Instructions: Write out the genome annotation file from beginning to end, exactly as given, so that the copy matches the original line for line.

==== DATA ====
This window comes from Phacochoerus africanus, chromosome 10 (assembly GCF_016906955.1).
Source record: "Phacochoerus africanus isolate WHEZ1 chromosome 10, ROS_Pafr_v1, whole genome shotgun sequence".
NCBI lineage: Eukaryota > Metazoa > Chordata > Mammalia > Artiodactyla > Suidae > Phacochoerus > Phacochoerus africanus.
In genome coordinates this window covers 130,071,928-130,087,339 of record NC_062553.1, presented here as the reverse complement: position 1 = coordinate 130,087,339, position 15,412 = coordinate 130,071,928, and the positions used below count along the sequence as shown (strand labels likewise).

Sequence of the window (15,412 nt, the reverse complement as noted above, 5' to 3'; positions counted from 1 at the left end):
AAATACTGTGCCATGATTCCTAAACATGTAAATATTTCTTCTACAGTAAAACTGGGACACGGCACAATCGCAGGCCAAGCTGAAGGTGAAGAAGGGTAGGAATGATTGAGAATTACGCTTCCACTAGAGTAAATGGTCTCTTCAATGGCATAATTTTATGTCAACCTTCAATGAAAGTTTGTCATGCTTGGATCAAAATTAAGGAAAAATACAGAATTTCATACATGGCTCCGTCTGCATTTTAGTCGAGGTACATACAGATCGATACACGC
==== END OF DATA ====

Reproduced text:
This window comes from Phacochoerus africanus, chromosome 10 (assembly GCF_016906955.1).
Source record: "Phacochoerus africanus isolate WHEZ1 chromosome 10, ROS_Pafr_v1, whole genome shotgun sequence".
NCBI lineage: Eukaryota > Metazoa > Chordata > Mammalia > Artiodactyla > Suidae > Phacochoerus > Phacochoerus africanus.
In genome coordinates this window covers 130,071,928-130,087,339 of record NC_062553.1, presented here as the reverse complement: position 1 = coordinate 130,087,339, position 15,412 = coordinate 130,071,928, and the positions used below count along the sequence as shown (strand labels likewise).

Sequence of the window (15,412 nt, the reverse complement as noted above, 5' to 3'; positions counted from 1 at the left end):
AAATACTGTGCCATGATTCCTAAACATGTAAATATTTCTTCTACAGTAAAACTGGGACACGGCACAATCGCAGGCCAAGCTGAAGGTGAAGAAGGGTAGGAATGATTGAGAATTACGCTTCCACTAGAGTAAATGGTCTCTTCAATGGCATAATTTTATGTCAACCTTCAATGAAAGTTTGTCATGCTTGGATCAAAATTAAGGAAAAATACAGAATTTCATACATGGCTCCGTCTGCATTTTAGTCGAGGTACATACAGATCGATACACGC